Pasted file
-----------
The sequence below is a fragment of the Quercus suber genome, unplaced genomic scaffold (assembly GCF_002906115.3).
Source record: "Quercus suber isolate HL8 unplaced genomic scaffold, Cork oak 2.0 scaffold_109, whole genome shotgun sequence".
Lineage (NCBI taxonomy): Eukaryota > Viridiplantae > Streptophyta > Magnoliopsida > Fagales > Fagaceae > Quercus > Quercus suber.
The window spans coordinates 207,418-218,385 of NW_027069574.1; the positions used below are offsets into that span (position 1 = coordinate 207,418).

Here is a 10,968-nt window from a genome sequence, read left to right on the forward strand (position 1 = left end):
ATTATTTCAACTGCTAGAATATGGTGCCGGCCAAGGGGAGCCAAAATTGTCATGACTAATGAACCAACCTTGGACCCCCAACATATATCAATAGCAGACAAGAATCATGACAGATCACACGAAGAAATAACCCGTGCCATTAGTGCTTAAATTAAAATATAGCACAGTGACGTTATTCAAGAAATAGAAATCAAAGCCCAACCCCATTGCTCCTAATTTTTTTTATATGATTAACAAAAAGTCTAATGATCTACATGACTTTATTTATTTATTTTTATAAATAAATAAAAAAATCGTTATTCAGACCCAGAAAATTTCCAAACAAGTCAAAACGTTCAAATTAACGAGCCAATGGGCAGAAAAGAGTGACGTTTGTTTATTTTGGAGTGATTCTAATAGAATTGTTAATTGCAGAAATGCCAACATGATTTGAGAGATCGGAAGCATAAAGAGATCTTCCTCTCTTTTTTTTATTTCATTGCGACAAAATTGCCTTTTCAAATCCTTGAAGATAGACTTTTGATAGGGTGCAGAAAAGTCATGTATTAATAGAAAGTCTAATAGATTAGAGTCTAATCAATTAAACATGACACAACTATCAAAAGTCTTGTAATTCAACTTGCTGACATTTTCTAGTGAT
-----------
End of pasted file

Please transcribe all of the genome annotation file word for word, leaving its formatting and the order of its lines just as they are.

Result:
The sequence below is a fragment of the Quercus suber genome, unplaced genomic scaffold (assembly GCF_002906115.3).
Source record: "Quercus suber isolate HL8 unplaced genomic scaffold, Cork oak 2.0 scaffold_109, whole genome shotgun sequence".
Lineage (NCBI taxonomy): Eukaryota > Viridiplantae > Streptophyta > Magnoliopsida > Fagales > Fagaceae > Quercus > Quercus suber.
The window spans coordinates 207,418-218,385 of NW_027069574.1; the positions used below are offsets into that span (position 1 = coordinate 207,418).

Here is a 10,968-nt window from a genome sequence, read left to right on the forward strand (position 1 = left end):
ATTATTTCAACTGCTAGAATATGGTGCCGGCCAAGGGGAGCCAAAATTGTCATGACTAATGAACCAACCTTGGACCCCCAACATATATCAATAGCAGACAAGAATCATGACAGATCACACGAAGAAATAACCCGTGCCATTAGTGCTTAAATTAAAATATAGCACAGTGACGTTATTCAAGAAATAGAAATCAAAGCCCAACCCCATTGCTCCTAATTTTTTTTATATGATTAACAAAAAGTCTAATGATCTACATGACTTTATTTATTTATTTTTATAAATAAATAAAAAAATCGTTATTCAGACCCAGAAAATTTCCAAACAAGTCAAAACGTTCAAATTAACGAGCCAATGGGCAGAAAAGAGTGACGTTTGTTTATTTTGGAGTGATTCTAATAGAATTGTTAATTGCAGAAATGCCAACATGATTTGAGAGATCGGAAGCATAAAGAGATCTTCCTCTCTTTTTTTTATTTCATTGCGACAAAATTGCCTTTTCAAATCCTTGAAGATAGACTTTTGATAGGGTGCAGAAAAGTCATGTATTAATAGAAAGTCTAATAGATTAGAGTCTAATCAATTAAACATGACACAACTATCAAAAGTCTTGTAATTCAACTTGCTGACATTTTCTAGTGAT